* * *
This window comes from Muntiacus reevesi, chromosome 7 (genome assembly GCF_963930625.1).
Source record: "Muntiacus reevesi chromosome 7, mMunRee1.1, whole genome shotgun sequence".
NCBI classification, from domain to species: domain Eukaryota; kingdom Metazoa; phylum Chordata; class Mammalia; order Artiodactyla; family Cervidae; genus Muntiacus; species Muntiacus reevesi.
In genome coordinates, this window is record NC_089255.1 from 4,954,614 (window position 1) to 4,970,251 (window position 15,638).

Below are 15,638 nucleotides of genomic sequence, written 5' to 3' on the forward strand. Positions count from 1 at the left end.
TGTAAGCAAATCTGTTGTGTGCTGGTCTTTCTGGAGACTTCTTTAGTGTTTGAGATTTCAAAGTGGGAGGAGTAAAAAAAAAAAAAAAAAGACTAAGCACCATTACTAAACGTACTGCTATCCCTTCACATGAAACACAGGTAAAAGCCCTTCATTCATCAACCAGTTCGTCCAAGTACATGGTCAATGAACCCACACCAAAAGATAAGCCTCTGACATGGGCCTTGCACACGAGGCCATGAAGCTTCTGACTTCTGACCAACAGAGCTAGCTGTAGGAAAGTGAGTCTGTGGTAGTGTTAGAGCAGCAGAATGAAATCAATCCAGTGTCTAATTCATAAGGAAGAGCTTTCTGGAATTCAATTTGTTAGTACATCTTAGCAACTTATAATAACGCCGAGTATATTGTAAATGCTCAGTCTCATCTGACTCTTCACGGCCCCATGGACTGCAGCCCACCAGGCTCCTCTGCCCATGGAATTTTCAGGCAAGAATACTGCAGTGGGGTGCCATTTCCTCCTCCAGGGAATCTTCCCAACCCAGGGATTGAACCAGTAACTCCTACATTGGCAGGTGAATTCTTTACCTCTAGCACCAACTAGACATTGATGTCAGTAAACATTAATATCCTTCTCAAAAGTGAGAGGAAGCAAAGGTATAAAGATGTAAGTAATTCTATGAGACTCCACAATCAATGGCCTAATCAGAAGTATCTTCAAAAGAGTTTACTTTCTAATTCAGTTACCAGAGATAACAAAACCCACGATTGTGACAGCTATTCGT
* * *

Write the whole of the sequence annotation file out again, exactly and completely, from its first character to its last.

This window comes from Muntiacus reevesi, chromosome 7 (genome assembly GCF_963930625.1).
Source record: "Muntiacus reevesi chromosome 7, mMunRee1.1, whole genome shotgun sequence".
NCBI classification, from domain to species: domain Eukaryota; kingdom Metazoa; phylum Chordata; class Mammalia; order Artiodactyla; family Cervidae; genus Muntiacus; species Muntiacus reevesi.
In genome coordinates, this window is record NC_089255.1 from 4,954,614 (window position 1) to 4,970,251 (window position 15,638).

Below are 15,638 nucleotides of genomic sequence, written 5' to 3' on the forward strand. Positions count from 1 at the left end.
TGTAAGCAAATCTGTTGTGTGCTGGTCTTTCTGGAGACTTCTTTAGTGTTTGAGATTTCAAAGTGGGAGGAGTAAAAAAAAAAAAAAAAAGACTAAGCACCATTACTAAACGTACTGCTATCCCTTCACATGAAACACAGGTAAAAGCCCTTCATTCATCAACCAGTTCGTCCAAGTACATGGTCAATGAACCCACACCAAAAGATAAGCCTCTGACATGGGCCTTGCACACGAGGCCATGAAGCTTCTGACTTCTGACCAACAGAGCTAGCTGTAGGAAAGTGAGTCTGTGGTAGTGTTAGAGCAGCAGAATGAAATCAATCCAGTGTCTAATTCATAAGGAAGAGCTTTCTGGAATTCAATTTGTTAGTACATCTTAGCAACTTATAATAACGCCGAGTATATTGTAAATGCTCAGTCTCATCTGACTCTTCACGGCCCCATGGACTGCAGCCCACCAGGCTCCTCTGCCCATGGAATTTTCAGGCAAGAATACTGCAGTGGGGTGCCATTTCCTCCTCCAGGGAATCTTCCCAACCCAGGGATTGAACCAGTAACTCCTACATTGGCAGGTGAATTCTTTACCTCTAGCACCAACTAGACATTGATGTCAGTAAACATTAATATCCTTCTCAAAAGTGAGAGGAAGCAAAGGTATAAAGATGTAAGTAATTCTATGAGACTCCACAATCAATGGCCTAATCAGAAGTATCTTCAAAAGAGTTTACTTTCTAATTCAGTTACCAGAGATAACAAAACCCACGATTGTGACAGCTATTCGT